How To Update All Packages On Ubuntu

How To Update All Packages On Ubuntu
If you are new to Ubuntu, you might be having a difficult time adjusting to the Gnome environment.  If you are confused about what a package is, compare it to a real-life example. In real life, a package can be a box containing different items. You can access the items in the box by unpacking the said package. Similarly, a package in Ubuntu is a compressed file archive containing a list of files and scripts required to run a particular application. For Ubuntu to access those files, it needs to unpack or in computer terminology install/update the said package.

Updating packages in Ubuntu is, to be honest, quite a simple task that can be done with just two mouse clicks, or by typing two commands if you are updating via terminal. There are two major ways that you can go about completing this task. You can update your packages via command line, or if you like to perform tasks using GUI, you can update your packages graphically using Package Updater. The choice is yours to make.

Method 1:Via Terminal

On the Ubuntu desktop, go to the terminal by clicking the terminal icon in the shell or simple press Ctrl+Alt+T.

In the terminal type, the following command

$ sudo apt update

After typing the above command, you will be asked for your password. Type the password in the terminal. No characters will be shown on the terminal when you are writing your password. After typing the password, hit enter.

Now contrary to popular belief, this command doesn't update your system. Instead, it updates your Ubuntu repositories.  So your system checks against the repositories. It checks if there are newer versions available of the program installed. It won't update your existing packages right away; instead, it will update the information about the existing packages and their versions available. This is the reason that when this command finishes execution, Ubuntu shows you the number of packages that can be updated.

In the picture above, you can see that when this command finishes execution, Ubuntu shows you the list of packages that can be updated. In order to view these packages type the following command

$ apt list --upgradable

You can update a particular package, or you can update all of the updatable packages on your Ubuntu. To update all your packages, just type the following command in the terminal.

$ sudo apt upgrade

After typing the above command again, Ubuntu will ask you for your password. Like before, type in the password and hit enter.

After 2 or 3 seconds Ubuntu will show you the amount needed to update these packages and will further ask for your confirmation. To continue, type y in the terminal and press enter. Once you do this, Ubuntu will start downloading and updating your packages.

This command will download and update all of the packages that need updating. A little pro tip here to make this updating task easy. You can also type the following command instead of typing in these two commands.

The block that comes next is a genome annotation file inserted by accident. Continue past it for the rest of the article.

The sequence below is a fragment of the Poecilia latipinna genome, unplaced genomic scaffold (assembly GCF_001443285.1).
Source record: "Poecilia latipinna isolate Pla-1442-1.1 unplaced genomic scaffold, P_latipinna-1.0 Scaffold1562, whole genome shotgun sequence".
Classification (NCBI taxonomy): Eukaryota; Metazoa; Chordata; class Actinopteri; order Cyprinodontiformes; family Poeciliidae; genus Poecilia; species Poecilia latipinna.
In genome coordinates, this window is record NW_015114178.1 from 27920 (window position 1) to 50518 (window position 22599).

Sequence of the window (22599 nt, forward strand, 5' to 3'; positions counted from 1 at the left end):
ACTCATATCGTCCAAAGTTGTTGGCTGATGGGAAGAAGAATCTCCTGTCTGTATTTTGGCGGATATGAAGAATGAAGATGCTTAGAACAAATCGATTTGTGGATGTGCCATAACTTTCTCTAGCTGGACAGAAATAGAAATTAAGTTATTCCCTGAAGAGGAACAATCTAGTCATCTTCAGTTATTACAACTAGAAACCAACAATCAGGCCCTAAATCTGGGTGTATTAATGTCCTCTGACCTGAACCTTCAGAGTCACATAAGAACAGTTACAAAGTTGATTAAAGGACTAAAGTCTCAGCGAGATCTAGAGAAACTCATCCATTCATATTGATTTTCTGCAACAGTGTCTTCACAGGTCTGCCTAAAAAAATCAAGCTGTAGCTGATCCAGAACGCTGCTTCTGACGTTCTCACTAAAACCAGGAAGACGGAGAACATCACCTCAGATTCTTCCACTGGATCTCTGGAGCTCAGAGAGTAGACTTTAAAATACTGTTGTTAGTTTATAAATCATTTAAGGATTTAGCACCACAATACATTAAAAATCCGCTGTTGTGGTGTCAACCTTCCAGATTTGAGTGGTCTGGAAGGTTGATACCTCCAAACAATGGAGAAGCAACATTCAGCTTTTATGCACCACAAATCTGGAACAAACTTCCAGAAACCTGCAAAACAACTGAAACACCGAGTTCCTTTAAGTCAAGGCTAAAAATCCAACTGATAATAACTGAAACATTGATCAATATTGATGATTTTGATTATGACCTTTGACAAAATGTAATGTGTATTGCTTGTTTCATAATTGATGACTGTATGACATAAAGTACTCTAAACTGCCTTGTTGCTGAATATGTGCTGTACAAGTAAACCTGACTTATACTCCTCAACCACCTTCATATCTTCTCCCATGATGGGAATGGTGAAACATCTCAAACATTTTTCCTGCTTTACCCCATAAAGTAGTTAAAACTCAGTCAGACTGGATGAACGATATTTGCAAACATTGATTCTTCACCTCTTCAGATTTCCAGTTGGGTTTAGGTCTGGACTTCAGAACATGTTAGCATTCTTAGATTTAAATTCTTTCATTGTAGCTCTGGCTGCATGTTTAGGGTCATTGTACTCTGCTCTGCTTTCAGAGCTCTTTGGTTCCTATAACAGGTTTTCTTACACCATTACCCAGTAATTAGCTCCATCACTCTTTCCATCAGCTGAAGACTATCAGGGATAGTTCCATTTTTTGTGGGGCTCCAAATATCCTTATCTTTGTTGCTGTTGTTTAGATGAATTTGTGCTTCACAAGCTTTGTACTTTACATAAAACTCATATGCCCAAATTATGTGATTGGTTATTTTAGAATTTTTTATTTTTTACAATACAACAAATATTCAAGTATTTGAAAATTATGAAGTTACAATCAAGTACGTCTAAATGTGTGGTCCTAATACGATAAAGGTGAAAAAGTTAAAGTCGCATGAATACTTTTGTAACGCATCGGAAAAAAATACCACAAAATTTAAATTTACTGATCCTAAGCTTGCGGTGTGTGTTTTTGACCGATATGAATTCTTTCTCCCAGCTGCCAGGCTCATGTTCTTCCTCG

$ sudo apt update && sudo apt upgrade -y

As the two commands require to run in succession, we can combine them into a single command. The && between the two commands combines them. So now the first command before the && sign runs. When the first command has completed execution, the rest of the command after the && is executed. The -y at the end will save you one keystroke where Ubuntu asks you whether you want to install the upgrades or not.  You should run this command from time to time to keep your system up to date.

Method 2: Update using Package Updater:

Go to the menu and in the search bar type “Software Updater.”. Now run it.

It will check if there are any packages on your system that can be updated.

If there are any such packages, it will give you the option to install the updates

Click on Install Now. It will ask for your password. Type your password and hit Authenticate.

After authenticating, Ubuntu will start downloading and installing the updates.

In some cases, you might be asked to restart your system after the updates. This is so that the installed, updated packages can take full effect and function properly.

In most of the cases after updating, there are some packages the are of no further use to the user. You can delete them, which will free up your system space and keep your system clean and tidy, which is always a good thing. To do so type the following command in the terminal

$ sudo apt autoremove

This tutorial is valid for all the versions of Ubuntu and other Linux distros based on Ubuntu like Linux Lite, Linux Mint, etc.


I hope this tutorial will be helpful to you. One of the many things you hear about Ubuntu is that it's a lot safer than Windows. The proof can be seen when updating. Whenever you make any changes to the system, Ubuntu asks you your password for authentication. Updating packages in Ubuntu is quite simple. Bear in mind that this tutorial is for updating packages in Ubuntu. It doesn't update your Ubuntu version. Also note that this tutorial, including the command line method, is valid for all the versions of Ubuntu and other Linux distros based on Ubuntu like Linux Lite, Linux Mint, etc.

Kuinka Xdotoolia käytetään stimuloimaan hiiren napsautuksia ja näppäilyjä Linuxissa
Xdotool on ilmainen ja avoimen lähdekoodin komentorivityökalu hiiren napsautusten ja näppäimistön simulointiin. Tässä artikkelissa käsitellään lyhyttä...
Viisi parasta ergonomista tietokonehiirtä Linux-tuotteille
Aiheuttaako pitkäaikainen tietokoneen käyttö kipua ranteessasi tai sormissasi?? Onko sinulla nivelten jäykkyys ja sinun on jatkuvasti ravistettava kät...
How to Change Mouse and Touchpad Settings Using Xinput in Linux
Most Linux distributions ship with “libinput” library by default to handle input events on a system. It can process input events on both Wayland and X...